Sunday, July 29, 2007

latest Uma update from John (7/29), and a TASK FOR MONDAY


Hello everyone,

Uma and I are sitting in a doctors office wating for
her pre-op tests. It’s friday.

She was approved for medi-cal earlier this month and I
remembered that, at one point, in NY, we had contacted
Dr. Wouter Shevienk, the director of the Maxine Dunitz
Neurosurgical Institute and he agreed to accept her as
a patient provided she was a qualified medi-cal
person. So....on Wednesday I called and asked if she
could see him. They set up an appointment for
yesterday, Thursday, and decided, after reviewing
films and charts from NY, that she needs another
angiogram to verify the efficacy of the coils clotting
her aneurysm.

Today we are having tests done to make sure she’s ok
physically to have the angiogram and, possibly, more
coiling on Monday. On Monday, there are three
possibilities - 1) that she would not have any
problems and go home 2) that she would have a problem
that can be fixed by coiling and they would do that
then 3) that she would have problem that cannot
permanently be resolved through coiling and would
require “clipping”, which would be done at a later

Coiling is the placement of microscopic platinum coils
in the “dome” of the aneurysm to assist the body in,
usually, a permanent clot. This is done through a
femoral artery catheter and is not considered a
surgical or invasive procedure. This is what they did
for her in NY. The risks of this procedure are that
coils can loosen up, allowing blood to flow again into
the dome of the aneurysm or that the cois can actually
slip out of the dome and into the blood vessel which
can cause an inappropriate clot or stroke. These
things are unlikely but they do happen. Coils are not
always a permanent solution to an aneurysm and require
that she get checked regularly thoughout the year.

Clipping is an invasive surgery. They cut into her
cranium, locate the aneurysm and clip the “neck” of it
with a tiny titanium clip. This is considered a
permanent fix to the aneurysm if done without
complications in the surgery. The risks involved in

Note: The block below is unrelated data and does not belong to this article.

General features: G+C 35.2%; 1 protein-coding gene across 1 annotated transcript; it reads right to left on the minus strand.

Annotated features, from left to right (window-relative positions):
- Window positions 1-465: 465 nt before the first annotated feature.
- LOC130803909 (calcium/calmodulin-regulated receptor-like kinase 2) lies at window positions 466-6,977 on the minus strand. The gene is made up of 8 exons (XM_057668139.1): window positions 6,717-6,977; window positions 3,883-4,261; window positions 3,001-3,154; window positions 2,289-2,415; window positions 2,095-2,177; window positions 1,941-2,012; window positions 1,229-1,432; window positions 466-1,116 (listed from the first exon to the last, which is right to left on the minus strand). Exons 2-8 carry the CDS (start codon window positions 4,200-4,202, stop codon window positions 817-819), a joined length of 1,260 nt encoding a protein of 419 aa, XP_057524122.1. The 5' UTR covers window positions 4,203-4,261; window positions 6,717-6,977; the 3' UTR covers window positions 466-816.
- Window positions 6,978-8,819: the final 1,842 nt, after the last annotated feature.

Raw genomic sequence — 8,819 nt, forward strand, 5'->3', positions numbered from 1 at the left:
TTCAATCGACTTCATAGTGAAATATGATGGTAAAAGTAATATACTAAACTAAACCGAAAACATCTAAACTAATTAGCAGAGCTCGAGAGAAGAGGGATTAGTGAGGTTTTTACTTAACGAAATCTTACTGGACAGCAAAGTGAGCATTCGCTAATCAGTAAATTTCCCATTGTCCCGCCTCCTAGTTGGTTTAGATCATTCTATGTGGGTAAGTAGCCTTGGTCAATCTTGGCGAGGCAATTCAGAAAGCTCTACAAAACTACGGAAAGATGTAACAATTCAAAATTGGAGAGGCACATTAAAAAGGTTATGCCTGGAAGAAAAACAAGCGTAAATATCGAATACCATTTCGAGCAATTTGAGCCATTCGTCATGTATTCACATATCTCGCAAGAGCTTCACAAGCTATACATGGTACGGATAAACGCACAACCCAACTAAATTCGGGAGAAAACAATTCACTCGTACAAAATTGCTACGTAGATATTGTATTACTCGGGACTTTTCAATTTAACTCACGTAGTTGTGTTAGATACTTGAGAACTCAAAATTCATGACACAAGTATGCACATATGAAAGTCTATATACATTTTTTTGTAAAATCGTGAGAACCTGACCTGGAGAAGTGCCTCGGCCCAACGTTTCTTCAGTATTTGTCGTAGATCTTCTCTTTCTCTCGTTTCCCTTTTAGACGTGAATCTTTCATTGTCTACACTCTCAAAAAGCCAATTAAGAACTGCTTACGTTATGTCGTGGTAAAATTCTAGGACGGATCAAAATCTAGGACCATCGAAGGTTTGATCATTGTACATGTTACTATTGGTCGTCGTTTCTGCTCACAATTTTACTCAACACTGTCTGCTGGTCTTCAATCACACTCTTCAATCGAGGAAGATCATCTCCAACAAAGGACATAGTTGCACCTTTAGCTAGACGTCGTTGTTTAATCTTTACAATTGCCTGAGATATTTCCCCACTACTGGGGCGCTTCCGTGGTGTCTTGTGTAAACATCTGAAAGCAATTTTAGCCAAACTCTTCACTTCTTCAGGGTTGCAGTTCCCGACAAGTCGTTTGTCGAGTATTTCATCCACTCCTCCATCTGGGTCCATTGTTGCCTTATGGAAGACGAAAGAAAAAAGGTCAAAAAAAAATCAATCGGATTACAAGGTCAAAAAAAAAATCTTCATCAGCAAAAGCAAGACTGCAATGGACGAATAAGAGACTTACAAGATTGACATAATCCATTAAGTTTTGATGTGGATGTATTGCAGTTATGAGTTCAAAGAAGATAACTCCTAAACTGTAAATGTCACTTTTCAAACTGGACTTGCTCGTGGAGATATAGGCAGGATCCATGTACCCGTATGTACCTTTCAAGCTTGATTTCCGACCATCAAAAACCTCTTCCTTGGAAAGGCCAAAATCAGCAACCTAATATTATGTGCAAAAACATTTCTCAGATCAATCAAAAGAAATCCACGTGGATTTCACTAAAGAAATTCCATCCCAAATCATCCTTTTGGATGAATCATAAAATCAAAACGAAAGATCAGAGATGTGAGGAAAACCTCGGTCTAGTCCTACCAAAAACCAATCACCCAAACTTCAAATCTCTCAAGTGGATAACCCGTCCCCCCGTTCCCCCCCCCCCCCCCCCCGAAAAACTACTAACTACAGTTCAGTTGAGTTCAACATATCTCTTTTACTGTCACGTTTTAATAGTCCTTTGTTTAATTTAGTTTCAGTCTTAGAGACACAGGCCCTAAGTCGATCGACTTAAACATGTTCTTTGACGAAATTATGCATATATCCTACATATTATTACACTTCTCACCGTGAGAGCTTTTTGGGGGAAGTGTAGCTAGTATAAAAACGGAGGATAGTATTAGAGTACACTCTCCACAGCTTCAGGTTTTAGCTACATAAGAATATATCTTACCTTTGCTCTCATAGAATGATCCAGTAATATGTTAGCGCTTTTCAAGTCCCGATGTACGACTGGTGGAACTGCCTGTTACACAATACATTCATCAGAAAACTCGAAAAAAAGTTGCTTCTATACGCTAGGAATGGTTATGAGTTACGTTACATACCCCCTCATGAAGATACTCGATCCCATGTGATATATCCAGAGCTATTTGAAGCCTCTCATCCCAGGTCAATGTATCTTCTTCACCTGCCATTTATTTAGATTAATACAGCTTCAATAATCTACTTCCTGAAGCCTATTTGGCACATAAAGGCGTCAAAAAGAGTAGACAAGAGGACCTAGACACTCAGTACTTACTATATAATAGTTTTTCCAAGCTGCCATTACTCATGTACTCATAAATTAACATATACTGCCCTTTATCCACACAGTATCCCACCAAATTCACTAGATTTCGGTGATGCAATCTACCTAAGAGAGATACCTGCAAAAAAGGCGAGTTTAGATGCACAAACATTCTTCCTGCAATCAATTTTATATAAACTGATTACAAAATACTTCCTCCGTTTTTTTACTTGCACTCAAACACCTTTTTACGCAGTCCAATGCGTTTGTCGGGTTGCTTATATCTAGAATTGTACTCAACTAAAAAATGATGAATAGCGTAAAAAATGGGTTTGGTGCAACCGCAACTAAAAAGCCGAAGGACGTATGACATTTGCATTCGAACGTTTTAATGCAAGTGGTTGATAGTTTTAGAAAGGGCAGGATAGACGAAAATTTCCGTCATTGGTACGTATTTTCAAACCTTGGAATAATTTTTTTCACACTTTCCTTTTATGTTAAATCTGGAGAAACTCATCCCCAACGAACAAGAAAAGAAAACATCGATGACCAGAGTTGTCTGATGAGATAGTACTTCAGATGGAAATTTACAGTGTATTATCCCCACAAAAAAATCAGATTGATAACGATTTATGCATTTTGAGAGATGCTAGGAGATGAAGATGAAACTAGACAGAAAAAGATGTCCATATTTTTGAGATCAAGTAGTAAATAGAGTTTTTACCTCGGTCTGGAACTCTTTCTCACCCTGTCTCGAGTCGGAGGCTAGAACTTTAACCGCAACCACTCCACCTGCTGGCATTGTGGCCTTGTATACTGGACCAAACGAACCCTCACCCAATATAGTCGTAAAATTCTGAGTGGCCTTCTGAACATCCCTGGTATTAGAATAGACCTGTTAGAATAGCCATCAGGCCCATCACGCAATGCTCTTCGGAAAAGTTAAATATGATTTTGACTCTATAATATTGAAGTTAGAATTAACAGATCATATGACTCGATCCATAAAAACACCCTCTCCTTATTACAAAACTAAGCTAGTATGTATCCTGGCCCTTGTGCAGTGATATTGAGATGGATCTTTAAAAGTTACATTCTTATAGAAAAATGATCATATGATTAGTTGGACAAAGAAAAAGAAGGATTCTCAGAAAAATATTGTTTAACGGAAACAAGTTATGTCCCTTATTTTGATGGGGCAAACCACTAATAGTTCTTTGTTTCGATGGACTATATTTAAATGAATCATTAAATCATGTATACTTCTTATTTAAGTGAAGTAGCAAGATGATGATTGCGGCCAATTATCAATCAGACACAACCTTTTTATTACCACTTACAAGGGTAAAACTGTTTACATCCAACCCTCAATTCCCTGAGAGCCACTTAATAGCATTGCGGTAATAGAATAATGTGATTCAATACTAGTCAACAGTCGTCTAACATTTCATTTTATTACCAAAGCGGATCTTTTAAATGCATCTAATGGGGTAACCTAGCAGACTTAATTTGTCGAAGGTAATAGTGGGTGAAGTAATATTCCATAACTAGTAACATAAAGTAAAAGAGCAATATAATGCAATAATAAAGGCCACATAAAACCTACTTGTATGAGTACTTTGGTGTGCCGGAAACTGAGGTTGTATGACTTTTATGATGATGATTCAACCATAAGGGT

clipping are the same with any cranial surgery as well
as problems with the invasive quality of the
procedure. Any time you stick things in the brain you
can have swelling, vasospasm, stroke, memory loss,
speech problems, blurred vision, headaches, infection,
paralysis, etc. These complications are lessened by
the fact that she is not in the middle of her
aneurysm breaking. It’s not an emergency.

She just went in for the chest x-ray. Earlier this
morning she had the other normal tests and she’s ok to

I was up last night, unable to sleep, thinking about
the options here. The idea that we could have a
permanent fix is very attractive. The idea that she
could possibly be set back in her speech or physical
therapy due to complications of clipping is
heartbreaking. She has come so far and I don’t want to
see any of that amazing work compromised.

It’s now sunday morning. I think I was avoiding
finishing this email because there is a part of me
that, honestly, doesn’t want to face more
hospitalization for her. I thought it enough that she
would be in intensive rehab for more than a year. This
latest has brought back a lot of resentment on the
part of the doctors in NY. Why they never bothered to
tell us about this I don’t know. Maybe tomorrow, after
her angiogram, we’ll find out why they never told us
about it. Though it doesn’t always help to look back
on things, I wonder where we would be in our lives now
if hadn’t been looking through her chart and found
this report about the remnant of aneurysm. But as long
as we have to face this, then we might as well face
the whole picture which includes how we’ll view, in
ten years, whatever hardship she’s about to endure. If
surgery, exluding complications, then we have reason
to breathe a bit easier in terms of recurrance. Also,
and I hope I haven’t said this about other situations,
I believe we are in really good hands. Cedars Sinai
and these physicians have an excellent reputation.
That and my informed questions and proper responses to
the answers are what we can do, physically, to help

And now I want to ask all of you to pray for and think
of her tomorrow, Monday morning. We check in at 7:30am
and, at some point later, they take her back. People
are always reminding me to take care of myself. I’ve
found that this is often a spiritual thing, even if
I’m just going for a run to keep my first heart attack
at arms length. I’m thinking that one great prayer is
the one where you take extra good care of yourself (on
Monday morning) in honor of Uma and, of course,
yourself. Do something beautiful for yourself or
because of yourself and send that love past Uma on the
way to its final destination.
For what it’s worth, I
truly believe all the people who helped in this way
saved her life. I believe in it and I believe in you.
Thank you.

Recently Erik sent an email with video links to people
who donated to Uma. I don’t think he’ll mind if I send
the link to everyone. So here they are....

Also, I’ve set up a myspace page for Uma that is
including photos and video of her progress so far. As
often as I can, I will update this.

Thank you for Monday.



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